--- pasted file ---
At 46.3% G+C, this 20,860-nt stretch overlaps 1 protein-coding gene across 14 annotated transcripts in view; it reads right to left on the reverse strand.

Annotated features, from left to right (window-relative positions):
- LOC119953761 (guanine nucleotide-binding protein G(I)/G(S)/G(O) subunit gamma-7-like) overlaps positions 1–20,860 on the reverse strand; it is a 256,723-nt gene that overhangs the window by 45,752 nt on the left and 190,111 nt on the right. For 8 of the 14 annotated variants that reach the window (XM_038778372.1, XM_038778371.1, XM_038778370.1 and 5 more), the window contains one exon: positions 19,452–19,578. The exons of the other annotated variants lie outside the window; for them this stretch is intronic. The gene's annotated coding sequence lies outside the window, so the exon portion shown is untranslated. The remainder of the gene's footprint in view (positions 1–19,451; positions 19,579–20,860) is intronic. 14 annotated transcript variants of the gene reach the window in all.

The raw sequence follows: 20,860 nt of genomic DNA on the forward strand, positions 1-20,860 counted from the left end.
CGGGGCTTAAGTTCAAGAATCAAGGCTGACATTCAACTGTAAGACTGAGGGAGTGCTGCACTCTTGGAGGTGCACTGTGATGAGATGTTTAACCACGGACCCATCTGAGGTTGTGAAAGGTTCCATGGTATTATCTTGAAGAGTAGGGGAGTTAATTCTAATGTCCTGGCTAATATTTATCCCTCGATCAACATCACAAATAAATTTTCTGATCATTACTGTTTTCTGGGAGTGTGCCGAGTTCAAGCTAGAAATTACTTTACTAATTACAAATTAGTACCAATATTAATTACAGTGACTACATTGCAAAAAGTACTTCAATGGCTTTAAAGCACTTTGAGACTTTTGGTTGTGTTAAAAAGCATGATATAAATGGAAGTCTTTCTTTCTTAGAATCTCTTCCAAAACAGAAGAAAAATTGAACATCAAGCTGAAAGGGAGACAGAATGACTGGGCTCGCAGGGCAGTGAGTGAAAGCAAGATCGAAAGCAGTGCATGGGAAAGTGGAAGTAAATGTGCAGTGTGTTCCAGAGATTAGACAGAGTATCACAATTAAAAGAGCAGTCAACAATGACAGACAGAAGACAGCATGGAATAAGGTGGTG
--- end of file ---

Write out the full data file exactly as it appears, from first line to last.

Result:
At 46.3% G+C, this 20,860-nt stretch overlaps 1 protein-coding gene across 14 annotated transcripts in view; it reads right to left on the reverse strand.

Annotated features, from left to right (window-relative positions):
- LOC119953761 (guanine nucleotide-binding protein G(I)/G(S)/G(O) subunit gamma-7-like) overlaps positions 1–20,860 on the reverse strand; it is a 256,723-nt gene that overhangs the window by 45,752 nt on the left and 190,111 nt on the right. For 8 of the 14 annotated variants that reach the window (XM_038778372.1, XM_038778371.1, XM_038778370.1 and 5 more), the window contains one exon: positions 19,452–19,578. The exons of the other annotated variants lie outside the window; for them this stretch is intronic. The gene's annotated coding sequence lies outside the window, so the exon portion shown is untranslated. The remainder of the gene's footprint in view (positions 1–19,451; positions 19,579–20,860) is intronic. 14 annotated transcript variants of the gene reach the window in all.

The raw sequence follows: 20,860 nt of genomic DNA on the forward strand, positions 1-20,860 counted from the left end.
CGGGGCTTAAGTTCAAGAATCAAGGCTGACATTCAACTGTAAGACTGAGGGAGTGCTGCACTCTTGGAGGTGCACTGTGATGAGATGTTTAACCACGGACCCATCTGAGGTTGTGAAAGGTTCCATGGTATTATCTTGAAGAGTAGGGGAGTTAATTCTAATGTCCTGGCTAATATTTATCCCTCGATCAACATCACAAATAAATTTTCTGATCATTACTGTTTTCTGGGAGTGTGCCGAGTTCAAGCTAGAAATTACTTTACTAATTACAAATTAGTACCAATATTAATTACAGTGACTACATTGCAAAAAGTACTTCAATGGCTTTAAAGCACTTTGAGACTTTTGGTTGTGTTAAAAAGCATGATATAAATGGAAGTCTTTCTTTCTTAGAATCTCTTCCAAAACAGAAGAAAAATTGAACATCAAGCTGAAAGGGAGACAGAATGACTGGGCTCGCAGGGCAGTGAGTGAAAGCAAGATCGAAAGCAGTGCATGGGAAAGTGGAAGTAAATGTGCAGTGTGTTCCAGAGATTAGACAGAGTATCACAATTAAAAGAGCAGTCAACAATGACAGACAGAAGACAGCATGGAATAAGGTGGTG